January 13-15, 2017
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I felt there were great principles to be maintained, a holy cause to be defended, and determined upon my course - R.E.Lee April 8, 1865
The Lexington City Council is asking to be sued. First, the city deliberately granted a permit for another organization to usurp the usual time and place of the Lee-Jackson Day parade. Secondly, The Stonewall Brigade sought to eliminate any conflict by shifting to the following weekend to avoid any confrontation between participants. The City Manager announced in the news papers that no action would be taken on additional parade requests at the city council meeting on November 3rd, nor was such discussion on the posted agenda.
Council Limits January Parade Dates
Published by admin on Fri, 11/04/2016 - 11:32am
By Kit Huffman
Lexington City Council voted unanimously Thursday night to limit parades in the month of January to sequential days from Lee-Jackson Day (Friday, Jan. 13) to Martin Luther King Day (Monday, Jan. 16).
The action followed a motion from Councilman Patrick Rhamey, who began by noting that the city had received three additional parade requests for January (two from the Stonewall Brigade Camp of the Sons of Confederate Veterans and one from the Virginia Flaggers).
“While we agree that we’re delighted that so many people are interested in visiting Lexington,” and while Council “supports First Amendment rights,” Rhamey continued, four parades would present “logistical challenges” to the city. Therefore, he moved to instruct the city manager to work with the groups requesting the parades “to minimize the impact on our citizens” and to have all parades occur in sequence from Jan. 13 to Jan. 16.
On Oct. 20, Council granted a parade permit to CARE for Jan. 14, that group having requested its permit some months ago. The date has been traditionally reserved by the Stonewall Brigade group for their Lee-Jackson parade, which they’ve held in Lexington since 2000. In response to the CARE permit, the Stonewall Brigade requested permits for both Jan. 14 and the following Saturday, Jan. 21. The Virginia Flaggers then requested a parade permit for Jan. 16 and offered to “trade” their parade dates with CARE. The latter declined the offer.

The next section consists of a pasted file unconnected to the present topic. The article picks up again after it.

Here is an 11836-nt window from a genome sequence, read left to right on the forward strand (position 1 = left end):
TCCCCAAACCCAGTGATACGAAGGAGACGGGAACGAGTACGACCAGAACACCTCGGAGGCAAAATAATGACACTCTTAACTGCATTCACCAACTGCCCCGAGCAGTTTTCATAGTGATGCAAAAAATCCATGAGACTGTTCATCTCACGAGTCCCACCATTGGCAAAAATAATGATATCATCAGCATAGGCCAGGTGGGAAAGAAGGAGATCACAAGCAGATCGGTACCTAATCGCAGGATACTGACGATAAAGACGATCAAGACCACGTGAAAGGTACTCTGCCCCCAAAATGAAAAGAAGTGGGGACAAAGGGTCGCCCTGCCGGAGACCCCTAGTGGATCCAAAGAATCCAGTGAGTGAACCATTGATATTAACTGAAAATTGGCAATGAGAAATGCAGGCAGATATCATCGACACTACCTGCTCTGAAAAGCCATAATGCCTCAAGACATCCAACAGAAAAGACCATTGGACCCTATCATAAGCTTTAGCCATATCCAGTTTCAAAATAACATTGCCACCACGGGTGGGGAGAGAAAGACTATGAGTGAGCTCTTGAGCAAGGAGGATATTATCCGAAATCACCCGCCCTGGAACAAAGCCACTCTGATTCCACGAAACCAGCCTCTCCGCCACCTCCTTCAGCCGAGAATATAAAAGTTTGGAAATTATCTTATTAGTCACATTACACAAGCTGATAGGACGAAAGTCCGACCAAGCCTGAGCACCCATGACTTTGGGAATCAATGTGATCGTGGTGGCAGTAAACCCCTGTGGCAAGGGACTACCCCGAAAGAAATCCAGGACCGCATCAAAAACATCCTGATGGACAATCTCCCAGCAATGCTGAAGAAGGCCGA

Why was the agenda updated after the meeting????
October 27, 2016
Stonewall Brigade Camp, Sons of Confederate Veterans Statement:
The City Council of Lexington, Virginia recently approved a request from an organization known as CARE to hold a parade at the same time and traditional place as the Annual Lee-Jackson Day events hosted by The Stonewall Brigade Camp SCV. It is no secret that some members of the council, the outgoing mayor who forced through the vote, and the college elites have great disdain for the traditional values and views of the native community who still commemorate their Confederate history. These elitists have worked tirelessly to intimidate local venues in an attempt to disrupt the SCV's commemoration of the lives of Robert E. Lee and Thomas J. “Stonewall” Jackson in their final home and resting place. The latest action is not an act to solidify the community as CARE claims, but an attempt to silence the viewpoints of those they disagree with in the most disrespectful of ways. Unlike CARE, the SCV believes in freedom of expression and believes their viewpoint has every right to be expressed in the public sphere, but not when they choose to do so by attempting quash our right to give honor to the leaders and soldiers which we descend from.